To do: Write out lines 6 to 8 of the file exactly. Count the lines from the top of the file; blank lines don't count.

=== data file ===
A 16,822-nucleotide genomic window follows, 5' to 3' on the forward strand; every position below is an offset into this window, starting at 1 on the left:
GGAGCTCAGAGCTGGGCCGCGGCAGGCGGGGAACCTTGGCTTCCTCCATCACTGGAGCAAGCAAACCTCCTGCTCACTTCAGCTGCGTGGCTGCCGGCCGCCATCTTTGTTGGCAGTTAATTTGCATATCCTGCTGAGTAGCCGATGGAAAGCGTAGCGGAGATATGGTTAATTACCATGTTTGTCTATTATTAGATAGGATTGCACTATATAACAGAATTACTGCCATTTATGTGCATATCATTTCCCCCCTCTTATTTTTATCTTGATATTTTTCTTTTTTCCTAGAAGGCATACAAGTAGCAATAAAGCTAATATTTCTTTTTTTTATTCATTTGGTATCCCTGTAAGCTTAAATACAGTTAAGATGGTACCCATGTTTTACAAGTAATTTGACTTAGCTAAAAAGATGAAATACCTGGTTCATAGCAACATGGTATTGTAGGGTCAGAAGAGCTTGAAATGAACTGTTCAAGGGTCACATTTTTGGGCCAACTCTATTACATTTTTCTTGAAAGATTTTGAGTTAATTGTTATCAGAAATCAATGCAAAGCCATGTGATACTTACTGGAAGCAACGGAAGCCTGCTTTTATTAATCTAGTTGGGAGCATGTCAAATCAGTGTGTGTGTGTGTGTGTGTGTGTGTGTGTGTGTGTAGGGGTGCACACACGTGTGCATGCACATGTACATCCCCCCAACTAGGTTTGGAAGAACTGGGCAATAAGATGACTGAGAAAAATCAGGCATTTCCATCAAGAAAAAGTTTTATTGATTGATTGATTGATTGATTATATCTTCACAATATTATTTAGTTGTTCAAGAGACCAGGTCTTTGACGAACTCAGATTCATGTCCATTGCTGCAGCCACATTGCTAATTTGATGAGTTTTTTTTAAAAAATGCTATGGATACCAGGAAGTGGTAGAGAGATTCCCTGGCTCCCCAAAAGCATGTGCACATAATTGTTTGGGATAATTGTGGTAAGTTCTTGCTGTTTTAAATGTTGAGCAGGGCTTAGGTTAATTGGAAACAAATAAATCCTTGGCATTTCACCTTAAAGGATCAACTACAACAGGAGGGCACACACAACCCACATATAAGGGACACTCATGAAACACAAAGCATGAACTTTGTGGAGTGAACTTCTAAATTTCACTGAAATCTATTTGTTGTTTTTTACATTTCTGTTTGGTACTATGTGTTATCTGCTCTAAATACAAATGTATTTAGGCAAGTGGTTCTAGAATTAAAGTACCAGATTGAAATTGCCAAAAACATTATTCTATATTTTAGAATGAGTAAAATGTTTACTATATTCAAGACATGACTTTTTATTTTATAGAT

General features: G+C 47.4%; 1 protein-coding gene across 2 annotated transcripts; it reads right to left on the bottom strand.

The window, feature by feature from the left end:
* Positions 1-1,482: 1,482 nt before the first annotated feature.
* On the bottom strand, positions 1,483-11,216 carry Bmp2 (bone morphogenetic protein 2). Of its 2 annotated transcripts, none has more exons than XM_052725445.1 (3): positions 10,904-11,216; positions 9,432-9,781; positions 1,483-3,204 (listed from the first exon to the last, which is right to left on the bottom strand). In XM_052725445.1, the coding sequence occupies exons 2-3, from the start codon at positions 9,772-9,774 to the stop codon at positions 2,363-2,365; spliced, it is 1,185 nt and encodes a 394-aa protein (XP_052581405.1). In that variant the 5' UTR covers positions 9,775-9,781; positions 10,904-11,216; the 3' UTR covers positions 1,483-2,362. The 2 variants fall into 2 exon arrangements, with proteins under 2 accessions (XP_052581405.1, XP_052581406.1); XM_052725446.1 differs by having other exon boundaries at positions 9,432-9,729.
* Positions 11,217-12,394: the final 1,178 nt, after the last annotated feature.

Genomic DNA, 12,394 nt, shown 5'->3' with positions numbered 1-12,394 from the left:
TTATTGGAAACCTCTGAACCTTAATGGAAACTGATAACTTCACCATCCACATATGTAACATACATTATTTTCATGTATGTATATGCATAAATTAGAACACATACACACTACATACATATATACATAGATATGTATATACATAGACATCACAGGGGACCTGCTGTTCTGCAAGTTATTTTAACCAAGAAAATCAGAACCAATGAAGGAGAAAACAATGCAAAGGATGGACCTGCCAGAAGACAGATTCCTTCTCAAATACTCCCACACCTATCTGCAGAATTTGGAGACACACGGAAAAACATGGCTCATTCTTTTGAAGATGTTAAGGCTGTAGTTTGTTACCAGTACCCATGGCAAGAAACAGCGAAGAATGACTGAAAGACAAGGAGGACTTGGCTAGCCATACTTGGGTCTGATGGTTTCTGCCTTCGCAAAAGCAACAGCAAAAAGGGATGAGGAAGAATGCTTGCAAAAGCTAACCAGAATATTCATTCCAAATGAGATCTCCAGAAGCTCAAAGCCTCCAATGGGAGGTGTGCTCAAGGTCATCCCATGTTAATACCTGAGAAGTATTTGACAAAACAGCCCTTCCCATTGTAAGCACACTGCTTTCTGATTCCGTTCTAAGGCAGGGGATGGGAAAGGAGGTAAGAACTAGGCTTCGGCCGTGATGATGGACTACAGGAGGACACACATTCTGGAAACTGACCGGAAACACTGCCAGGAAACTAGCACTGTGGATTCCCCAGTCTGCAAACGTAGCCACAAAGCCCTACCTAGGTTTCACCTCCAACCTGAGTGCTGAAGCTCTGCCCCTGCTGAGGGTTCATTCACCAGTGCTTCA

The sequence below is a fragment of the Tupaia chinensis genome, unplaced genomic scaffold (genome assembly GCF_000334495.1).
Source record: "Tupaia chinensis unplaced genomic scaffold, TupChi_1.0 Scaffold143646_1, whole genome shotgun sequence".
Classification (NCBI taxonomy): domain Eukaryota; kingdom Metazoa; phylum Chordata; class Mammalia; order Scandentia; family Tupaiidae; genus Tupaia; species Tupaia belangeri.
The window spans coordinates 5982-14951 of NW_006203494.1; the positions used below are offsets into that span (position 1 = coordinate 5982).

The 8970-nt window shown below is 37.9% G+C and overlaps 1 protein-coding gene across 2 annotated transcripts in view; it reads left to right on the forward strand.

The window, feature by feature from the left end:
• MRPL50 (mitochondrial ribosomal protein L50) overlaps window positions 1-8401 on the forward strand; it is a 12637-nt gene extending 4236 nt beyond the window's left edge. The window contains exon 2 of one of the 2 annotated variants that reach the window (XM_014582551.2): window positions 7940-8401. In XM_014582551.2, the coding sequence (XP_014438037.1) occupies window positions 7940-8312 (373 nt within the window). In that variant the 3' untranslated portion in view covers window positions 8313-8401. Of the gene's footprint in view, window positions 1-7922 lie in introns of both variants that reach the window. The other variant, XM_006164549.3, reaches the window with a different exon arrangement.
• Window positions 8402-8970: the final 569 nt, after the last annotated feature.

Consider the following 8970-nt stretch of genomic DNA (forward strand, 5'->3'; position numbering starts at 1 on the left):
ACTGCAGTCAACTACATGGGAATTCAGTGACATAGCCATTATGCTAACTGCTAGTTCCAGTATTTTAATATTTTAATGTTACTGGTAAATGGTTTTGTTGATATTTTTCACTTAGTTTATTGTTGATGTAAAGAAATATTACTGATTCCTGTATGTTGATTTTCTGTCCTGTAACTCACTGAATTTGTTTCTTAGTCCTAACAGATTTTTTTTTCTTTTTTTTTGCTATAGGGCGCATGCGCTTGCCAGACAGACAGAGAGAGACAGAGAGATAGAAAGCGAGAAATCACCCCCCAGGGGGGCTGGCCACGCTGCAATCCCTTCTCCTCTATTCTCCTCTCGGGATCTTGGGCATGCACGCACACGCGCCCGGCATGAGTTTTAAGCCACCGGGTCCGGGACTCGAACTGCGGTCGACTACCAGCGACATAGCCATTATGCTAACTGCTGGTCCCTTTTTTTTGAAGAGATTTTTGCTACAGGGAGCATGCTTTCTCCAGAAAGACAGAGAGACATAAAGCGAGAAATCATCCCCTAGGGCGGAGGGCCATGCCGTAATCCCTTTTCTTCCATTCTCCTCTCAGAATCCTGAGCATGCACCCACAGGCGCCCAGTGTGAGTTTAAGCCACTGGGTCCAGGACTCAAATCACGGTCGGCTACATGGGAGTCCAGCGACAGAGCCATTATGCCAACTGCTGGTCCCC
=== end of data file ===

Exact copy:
* On the bottom strand, positions 1,483-11,216 carry Bmp2 (bone morphogenetic protein 2). Of its 2 annotated transcripts, none has more exons than XM_052725445.1 (3): positions 10,904-11,216; positions 9,432-9,781; positions 1,483-3,204 (listed from the first exon to the last, which is right to left on the bottom strand). In XM_052725445.1, the coding sequence occupies exons 2-3, from the start codon at positions 9,772-9,774 to the stop codon at positions 2,363-2,365; spliced, it is 1,185 nt and encodes a 394-aa protein (XP_052581405.1). In that variant the 5' UTR covers positions 9,775-9,781; positions 10,904-11,216; the 3' UTR covers positions 1,483-2,362. The 2 variants fall into 2 exon arrangements, with proteins under 2 accessions (XP_052581405.1, XP_052581406.1); XM_052725446.1 differs by having other exon boundaries at positions 9,432-9,729.
* Positions 11,217-12,394: the final 1,178 nt, after the last annotated feature.

Genomic DNA, 12,394 nt, shown 5'->3' with positions numbered 1-12,394 from the left: